Friday, March 12, 2004

Raman:

I was in a discussion today about the use of lasers in adaptive optics for telescopes.

For adaptive-optics-capable telescopes operated by the US and its partners (if any), before a laser is fired through the atmosphere to determine the correction needed for atmospheric distortion, permission has to be obtained from the US Air Force.

You might think "well that makes sense, we don't want any planes shot down, or pilots blinded," but you'd only be partially right. The US Air Force's main concern becomes somewhat clearer when you find out that they want you to ask for permission to fire a laser into the sky from anywhere, at any time. Even from Antarctica (yes, there are over-Pole flights). And now, even if you have no connection to US funding or projects.

They are worried about their satellites.

Not only that the satellite might be blinded, but that an unexpected laser blast from a foreign country might be misinterpreted.

Do LIDARs have to ask for permission? I bet the LIDAR installation in Camag├╝ey, Cuba, doesn't ask. They happily blast away with their old Soviet equipment almost nightly. Perhaps the beam doesn't get that high.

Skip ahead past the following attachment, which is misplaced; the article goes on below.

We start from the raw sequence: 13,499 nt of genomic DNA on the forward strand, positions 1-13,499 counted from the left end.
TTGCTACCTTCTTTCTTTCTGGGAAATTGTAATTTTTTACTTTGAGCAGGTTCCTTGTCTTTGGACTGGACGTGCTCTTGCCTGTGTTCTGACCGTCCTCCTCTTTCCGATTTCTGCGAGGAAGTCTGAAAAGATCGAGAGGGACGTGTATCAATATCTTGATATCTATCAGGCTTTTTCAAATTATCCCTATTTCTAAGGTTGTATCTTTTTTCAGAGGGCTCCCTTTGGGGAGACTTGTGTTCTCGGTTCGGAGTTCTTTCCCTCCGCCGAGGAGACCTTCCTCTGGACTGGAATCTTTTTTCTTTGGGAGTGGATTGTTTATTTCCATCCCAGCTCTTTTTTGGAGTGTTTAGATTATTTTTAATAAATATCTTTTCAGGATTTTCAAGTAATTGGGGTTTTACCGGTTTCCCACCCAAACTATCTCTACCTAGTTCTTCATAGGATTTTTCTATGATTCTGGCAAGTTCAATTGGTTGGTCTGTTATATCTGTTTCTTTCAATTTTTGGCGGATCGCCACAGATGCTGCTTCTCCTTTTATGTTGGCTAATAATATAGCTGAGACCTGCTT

It ocurred to me that of course the USAF is not going to release the TLEs for the orbits of their satellites so that each telescope operator can decide whether or not to fire the laser. That would give away the location of the satellite at all times. But, consider the following:

Permission probably means a satellite is not present. Given enough data on when and where permission is given, determining satellite orbit probabilities is possible. It's the type of inverse problem that we are starting to get very good at. And that's not good news for the INTEL community. It's not an immediate problem, because adaptive optics technology is still fairly sparsely distributed - but you can bet that like other techniques, adaptive optics using lasers will proliferate. And if you can collect permission slips, the problem will be a cinch.

Here's a look at some of the big-bucket concepts floating around. My favourite name has to be the "OverWhelmingly Large" telescope, OWL.